The live music business in Ireland creates a huge number of jobs and makes a massive contribution to the Irish economy, at local, regional and national levels. So says a major new report, entitled Let’s Celebrate.
A recent report on the value of the live entertainment industry to the Irish economy confirmed something that Hot Press has been saying for a long time – and that many of us in the local music industry already instinctively knew. Namely, that the live entertainment business is of massive importance to the nation, not only culturally but economically.
It’s the first time such a forensic analysis of the live sector has been undertaken and the results make for compelling reading. Entitled, Let’s Celebrate, this very well-presented, groundbreaking, glossy report, was written by Justin Green and carried out by BOP Consulting – a team of London-based economic consultants, who specialise in the creative and cultural sector. The report comprehensively examines live entertainment in Ireland across the full range of events ticketed by Ticketmaster, and analyses the impact of these events on the local and national economy.
The facts and figures which emerge are staggeringly impressive – and should serve as a wake-up call, particularly to those in Government and in policy-making generally, who have historically been loathe to acknowledge the major contribution made by music and other live events to the overall economy.
SCALE OF THE INDUSTRY
Let’s Celebrate looks at a 12-month period between March 2015 and February 2016 – a snapshot in time covering the major live events of that year. It reveals, for example, that over four million people attended Ticketmaster events on the island of Ireland, generating €1.7bn of “net additional revenue” and €669m of net additional gross value in the process. In plain English, in addition to what was lavished on tickets, these figures took into account money spent as part of attendees’ trips (food, drink, merchandise, accommodation, transport and so on).
The report also found that an estimated 3.7m bed-nights were generated, emphasising the crucial importance of music and entertainment to the hospitality and tourism sectors here. 433,666 attendees at events south of the border came from outside the Republic of Ireland. All of this activity created over 11,000 additional jobs within the island-wide economy; and for every single €1 spent on a ticket, an additional €6.06m of revenue was generated within the wider economy.
It is fascinating too that participants were asked to consider what they would have done, if the live event they attended had not occurred. In the vast majority of cases, they stated that they would have stayed at home – or found another live entertainment event to go to. It was confirmation both that Irish people really do love live music and entertainment; and that live events inspire spending that would otherwise not occur at all.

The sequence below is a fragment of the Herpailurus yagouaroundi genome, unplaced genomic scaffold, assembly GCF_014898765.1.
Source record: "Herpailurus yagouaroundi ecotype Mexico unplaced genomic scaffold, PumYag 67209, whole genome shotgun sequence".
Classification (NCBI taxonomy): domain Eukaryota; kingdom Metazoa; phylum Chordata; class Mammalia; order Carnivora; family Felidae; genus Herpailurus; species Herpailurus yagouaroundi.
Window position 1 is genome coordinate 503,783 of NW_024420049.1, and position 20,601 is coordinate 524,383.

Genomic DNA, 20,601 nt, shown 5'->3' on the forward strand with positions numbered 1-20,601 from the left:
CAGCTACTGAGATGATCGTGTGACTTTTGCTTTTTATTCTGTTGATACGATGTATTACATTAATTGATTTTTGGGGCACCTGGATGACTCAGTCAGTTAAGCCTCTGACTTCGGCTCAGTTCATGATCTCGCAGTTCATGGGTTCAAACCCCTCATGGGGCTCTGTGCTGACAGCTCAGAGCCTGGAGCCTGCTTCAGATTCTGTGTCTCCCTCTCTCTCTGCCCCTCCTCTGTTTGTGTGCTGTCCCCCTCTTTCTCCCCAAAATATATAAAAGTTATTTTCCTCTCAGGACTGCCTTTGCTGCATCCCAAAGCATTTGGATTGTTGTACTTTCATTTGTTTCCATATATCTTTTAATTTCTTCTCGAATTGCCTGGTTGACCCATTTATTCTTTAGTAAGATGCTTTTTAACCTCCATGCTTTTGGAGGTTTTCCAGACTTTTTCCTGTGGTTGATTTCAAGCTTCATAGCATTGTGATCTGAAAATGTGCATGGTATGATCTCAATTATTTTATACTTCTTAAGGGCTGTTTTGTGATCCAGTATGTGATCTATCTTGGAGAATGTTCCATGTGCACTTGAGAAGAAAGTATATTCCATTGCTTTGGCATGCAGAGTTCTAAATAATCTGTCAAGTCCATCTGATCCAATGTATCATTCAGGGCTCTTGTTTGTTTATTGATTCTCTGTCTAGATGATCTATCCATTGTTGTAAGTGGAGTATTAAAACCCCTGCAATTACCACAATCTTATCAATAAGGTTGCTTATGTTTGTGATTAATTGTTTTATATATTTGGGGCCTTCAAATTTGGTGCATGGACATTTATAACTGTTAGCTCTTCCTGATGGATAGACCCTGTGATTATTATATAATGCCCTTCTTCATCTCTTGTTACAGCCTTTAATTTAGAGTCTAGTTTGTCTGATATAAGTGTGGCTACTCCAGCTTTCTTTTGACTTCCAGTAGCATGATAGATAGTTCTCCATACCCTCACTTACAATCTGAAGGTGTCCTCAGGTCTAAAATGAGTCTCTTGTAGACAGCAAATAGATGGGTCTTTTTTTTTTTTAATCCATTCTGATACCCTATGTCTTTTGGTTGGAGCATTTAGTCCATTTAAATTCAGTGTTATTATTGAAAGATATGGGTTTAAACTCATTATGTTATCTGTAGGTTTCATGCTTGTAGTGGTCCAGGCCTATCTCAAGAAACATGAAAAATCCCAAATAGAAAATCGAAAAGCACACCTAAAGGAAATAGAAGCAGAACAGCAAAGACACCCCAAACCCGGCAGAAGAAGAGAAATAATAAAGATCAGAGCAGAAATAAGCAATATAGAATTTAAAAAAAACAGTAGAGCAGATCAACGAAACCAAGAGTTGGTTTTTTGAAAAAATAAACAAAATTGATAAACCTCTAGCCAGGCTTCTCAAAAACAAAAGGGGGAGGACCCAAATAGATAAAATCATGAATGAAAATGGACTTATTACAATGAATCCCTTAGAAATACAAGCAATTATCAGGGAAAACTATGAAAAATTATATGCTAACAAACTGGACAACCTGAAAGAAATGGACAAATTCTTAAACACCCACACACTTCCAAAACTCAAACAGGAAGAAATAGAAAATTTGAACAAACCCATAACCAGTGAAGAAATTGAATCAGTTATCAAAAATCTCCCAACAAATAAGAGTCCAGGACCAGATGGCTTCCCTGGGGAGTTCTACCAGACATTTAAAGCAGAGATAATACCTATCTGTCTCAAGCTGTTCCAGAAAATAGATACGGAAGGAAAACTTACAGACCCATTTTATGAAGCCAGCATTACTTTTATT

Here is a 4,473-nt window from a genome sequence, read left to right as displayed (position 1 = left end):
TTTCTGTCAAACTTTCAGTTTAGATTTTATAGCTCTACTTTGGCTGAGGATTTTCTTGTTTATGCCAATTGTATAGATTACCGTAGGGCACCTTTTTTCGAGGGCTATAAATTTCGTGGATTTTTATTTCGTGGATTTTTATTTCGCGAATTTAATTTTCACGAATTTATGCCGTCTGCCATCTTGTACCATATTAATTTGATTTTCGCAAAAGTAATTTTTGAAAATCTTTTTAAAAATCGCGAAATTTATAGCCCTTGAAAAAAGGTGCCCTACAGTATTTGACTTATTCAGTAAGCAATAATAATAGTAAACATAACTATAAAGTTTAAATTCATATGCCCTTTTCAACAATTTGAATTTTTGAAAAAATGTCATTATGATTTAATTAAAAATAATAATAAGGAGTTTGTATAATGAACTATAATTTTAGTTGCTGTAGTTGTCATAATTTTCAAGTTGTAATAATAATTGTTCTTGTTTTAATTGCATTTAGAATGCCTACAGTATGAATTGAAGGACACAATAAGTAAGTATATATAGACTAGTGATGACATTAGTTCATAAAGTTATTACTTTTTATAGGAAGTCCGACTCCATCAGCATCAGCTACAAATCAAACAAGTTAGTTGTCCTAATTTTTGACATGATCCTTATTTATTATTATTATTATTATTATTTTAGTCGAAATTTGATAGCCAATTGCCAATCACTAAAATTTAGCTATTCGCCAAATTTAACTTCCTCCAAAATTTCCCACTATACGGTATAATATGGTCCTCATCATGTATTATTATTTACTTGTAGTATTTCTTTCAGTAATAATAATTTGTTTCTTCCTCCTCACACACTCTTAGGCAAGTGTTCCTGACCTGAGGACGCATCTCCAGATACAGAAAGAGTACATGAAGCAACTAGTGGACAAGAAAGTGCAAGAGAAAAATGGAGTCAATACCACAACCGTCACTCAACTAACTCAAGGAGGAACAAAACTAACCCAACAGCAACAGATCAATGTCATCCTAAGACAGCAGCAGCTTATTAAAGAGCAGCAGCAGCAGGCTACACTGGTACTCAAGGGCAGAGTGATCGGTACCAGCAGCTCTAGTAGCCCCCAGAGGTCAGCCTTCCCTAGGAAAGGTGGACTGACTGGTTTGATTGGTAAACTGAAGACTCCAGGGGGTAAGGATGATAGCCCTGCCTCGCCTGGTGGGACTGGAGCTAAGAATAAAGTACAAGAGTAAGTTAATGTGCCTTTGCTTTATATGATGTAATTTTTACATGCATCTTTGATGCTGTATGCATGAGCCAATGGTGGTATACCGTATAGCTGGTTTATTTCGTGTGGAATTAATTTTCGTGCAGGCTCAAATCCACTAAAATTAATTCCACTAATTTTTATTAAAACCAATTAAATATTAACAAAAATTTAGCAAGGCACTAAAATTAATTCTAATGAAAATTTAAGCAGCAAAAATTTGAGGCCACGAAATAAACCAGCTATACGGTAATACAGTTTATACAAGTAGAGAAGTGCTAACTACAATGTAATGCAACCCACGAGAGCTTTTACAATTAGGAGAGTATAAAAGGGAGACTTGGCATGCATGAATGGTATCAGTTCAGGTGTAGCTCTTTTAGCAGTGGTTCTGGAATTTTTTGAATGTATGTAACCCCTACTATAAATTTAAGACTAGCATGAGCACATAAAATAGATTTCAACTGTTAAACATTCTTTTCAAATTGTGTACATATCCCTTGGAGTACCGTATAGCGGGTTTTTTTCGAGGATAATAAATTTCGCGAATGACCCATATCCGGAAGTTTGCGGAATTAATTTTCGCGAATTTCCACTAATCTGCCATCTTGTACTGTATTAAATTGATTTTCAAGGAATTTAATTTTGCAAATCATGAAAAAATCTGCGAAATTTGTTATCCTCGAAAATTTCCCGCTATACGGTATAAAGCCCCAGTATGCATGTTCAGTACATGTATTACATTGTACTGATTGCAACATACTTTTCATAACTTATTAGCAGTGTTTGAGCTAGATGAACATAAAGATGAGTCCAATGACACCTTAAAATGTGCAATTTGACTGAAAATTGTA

The fact that these figures were based solely on Ticketmaster events, which account for less than 50% of the live market, gives a clear indication that the scale of the industry, and its overall impact, are considerably greater than set out in the report – possibly by as much as an additional 100%.
The Let’s Celebrate report points out, for example, that the annual Galway Arts Festival (which this year features among others the legendary Brian Wilson performing Pet Sounds) attracts attendances of 200,000 – which is a hugely impressive number by any measure.
The bottom line is that attending live music events – whether concerts, festivals, theatrical performances, comedy gigs, pub-sessions, or even listening to buskers on the street – is something we Irish love to do. It’s in the blood coursing through our veins and we do it as often as we can, wherever we can, both indoors and in the great wide open.
This penchant for celebratory live music events hasn’t gone unnoticed in the wider music world either and all major acts now include Ireland on their touring schedule – and that’s despite the fact that we’re an island nation, with the added logistical difficulties of getting here, when compared with say, mainland Europe or the USA. Obviously visitors to these shores add to the gaiety of the nation considerably by getting into the live swing of things – but the trigger for all of this is that Irish people attend music events at a higher rate per capita than just about any other country in the world.
To give just one example – last year on his The River tour, Bruce Springsteen performed four shows in the entire UK. He did two shows here, where the population is less than a tenth of the size. And those two shows were not in his usual Dublin haunt of the RDS, where the capacity is about 30,000. They were in the much larger scale Croke Park, where he played before an estimated 160,000 fans over two nights! That is an extraordinary number of people, in a country with a total population of 4.6 million.